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Thursday, December 24, 2009

Clinton did NOT call in Ambassador Fujisaki - Part II クリントンは藤崎大使を呼びだしていたりはしない。パート2



Here is from the press conference.

QUESTION: Do you have any readout of the Secretary’s meetings yesterday with the Japanese ambassador? I had heard she called him in to talk about Futenma.


MR. CROWLEY: The – I think the Japanese ambassador came by to see both Assistant Secretary Kurt Campbell, stopped by to see Secretary Clinton. During the course of the meeting, the ambassador gave us an indication that they needed more time to work through issues related to the basing agreement. We continue to believe that the current plan provides the best way forward, but we’ll continue our discussions with Japan on this issue.

QUESTION: You said that – “stopped by.” You wouldn’t describe him as being called in on a –

MR. CROWLEY: All right, let me – 
QUESTION: -- day when the government was being closed and --

MR. CROWLEY: He was – I think – my – I mean, he – I don’t think he was called in. I think actually he came to see us.

 Yes.   そうだ。

QUESTION: There were some reports in the Japanese press that the Secretary perhaps took issue with some comments that the prime minister had made in Copenhagen. He said something like she showed understanding, or basic understanding over the Futenma issue. Can you confirm?

MR. CROWLEY: I was with the Secretary in Copenhagen, and she had an encounter with the prime minister in the hallway as they were both moving to meetings. I think they also interacted during the course of a dinner there hosted by the Queen of Denmark. I don’t know, very specifically, what the nature of their discussions were. Obviously, this remains important to us and we will continue to work with the Japanese Government on these issues.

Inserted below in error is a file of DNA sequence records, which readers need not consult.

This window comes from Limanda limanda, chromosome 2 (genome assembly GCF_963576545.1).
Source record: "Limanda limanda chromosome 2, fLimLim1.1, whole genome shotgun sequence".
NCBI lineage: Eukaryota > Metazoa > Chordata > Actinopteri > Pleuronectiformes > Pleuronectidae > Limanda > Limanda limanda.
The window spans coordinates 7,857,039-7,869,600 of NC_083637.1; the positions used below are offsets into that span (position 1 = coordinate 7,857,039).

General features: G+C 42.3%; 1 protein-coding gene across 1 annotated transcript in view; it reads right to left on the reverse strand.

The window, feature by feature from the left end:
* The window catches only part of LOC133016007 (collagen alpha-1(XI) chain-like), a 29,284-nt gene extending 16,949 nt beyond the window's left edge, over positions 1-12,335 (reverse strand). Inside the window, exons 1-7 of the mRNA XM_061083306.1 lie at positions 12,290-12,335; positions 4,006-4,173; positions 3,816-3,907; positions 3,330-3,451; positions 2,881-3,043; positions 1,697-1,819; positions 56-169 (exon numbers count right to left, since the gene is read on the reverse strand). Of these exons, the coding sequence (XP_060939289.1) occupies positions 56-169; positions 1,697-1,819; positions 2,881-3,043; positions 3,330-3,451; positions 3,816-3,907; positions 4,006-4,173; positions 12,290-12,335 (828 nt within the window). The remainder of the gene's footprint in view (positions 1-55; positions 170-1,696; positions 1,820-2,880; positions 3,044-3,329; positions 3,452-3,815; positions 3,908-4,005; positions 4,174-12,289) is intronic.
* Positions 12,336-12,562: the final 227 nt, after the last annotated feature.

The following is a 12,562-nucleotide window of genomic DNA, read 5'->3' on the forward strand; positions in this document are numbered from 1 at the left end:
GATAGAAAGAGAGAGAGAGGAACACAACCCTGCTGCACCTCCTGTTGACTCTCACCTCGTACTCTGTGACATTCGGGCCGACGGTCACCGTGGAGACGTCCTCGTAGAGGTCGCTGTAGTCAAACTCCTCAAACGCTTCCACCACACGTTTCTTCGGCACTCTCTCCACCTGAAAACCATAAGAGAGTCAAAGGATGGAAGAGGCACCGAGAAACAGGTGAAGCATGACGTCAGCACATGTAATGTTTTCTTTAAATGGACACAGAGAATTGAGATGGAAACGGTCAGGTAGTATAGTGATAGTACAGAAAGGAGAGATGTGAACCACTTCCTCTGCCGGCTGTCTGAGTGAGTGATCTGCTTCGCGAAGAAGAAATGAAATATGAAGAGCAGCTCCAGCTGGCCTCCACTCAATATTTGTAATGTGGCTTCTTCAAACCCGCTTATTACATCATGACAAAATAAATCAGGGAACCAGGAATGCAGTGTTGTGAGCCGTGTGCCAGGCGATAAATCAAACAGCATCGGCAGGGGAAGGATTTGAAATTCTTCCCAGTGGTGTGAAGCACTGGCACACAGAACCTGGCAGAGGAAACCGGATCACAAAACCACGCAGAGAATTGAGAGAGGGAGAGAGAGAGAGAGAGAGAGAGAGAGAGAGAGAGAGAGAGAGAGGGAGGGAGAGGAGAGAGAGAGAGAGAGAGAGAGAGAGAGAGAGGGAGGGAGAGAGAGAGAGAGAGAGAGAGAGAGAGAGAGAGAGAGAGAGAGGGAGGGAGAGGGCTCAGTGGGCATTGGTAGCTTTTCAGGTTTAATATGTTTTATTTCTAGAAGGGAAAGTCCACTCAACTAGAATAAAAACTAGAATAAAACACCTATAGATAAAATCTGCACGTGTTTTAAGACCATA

We continue to think that the realignment plan that currently exists is the best way in reducing the burden on Okinawa and – but maintaining our ability to defend Japan and to maintain security in the region. I think the message that Japan gave to us yesterday was just it’s going to take a little more time.

QUESTION: Thank you.

QUESTION: (Inaudible.) P.J., I’m sorry. (Inaudible) question on Futenma. Do you think (inaudible) makes the decision on Futenma issue for the proper timeline for the U.S.?

MR. CROWLEY: As we’ve said many times, the Japanese have told us as late as yesterday that they need some additional time to work through these issues, and we will continue our discussions with them.

QUESTION: And also, (inaudible) the U.S.-Japan relationship?

MR. CROWLEY: I mean, Japan has a new government in place. We understand that transitions can be difficult. We’ve just gone through one of our own. Now, we will continue to work with Japan. And obviously, we have concerns potentially about the impact that this will have on the timeline for implementation of the existing plan, but we will continue to work very closely with Japan to help resolve the questions that it has.

Thank you.

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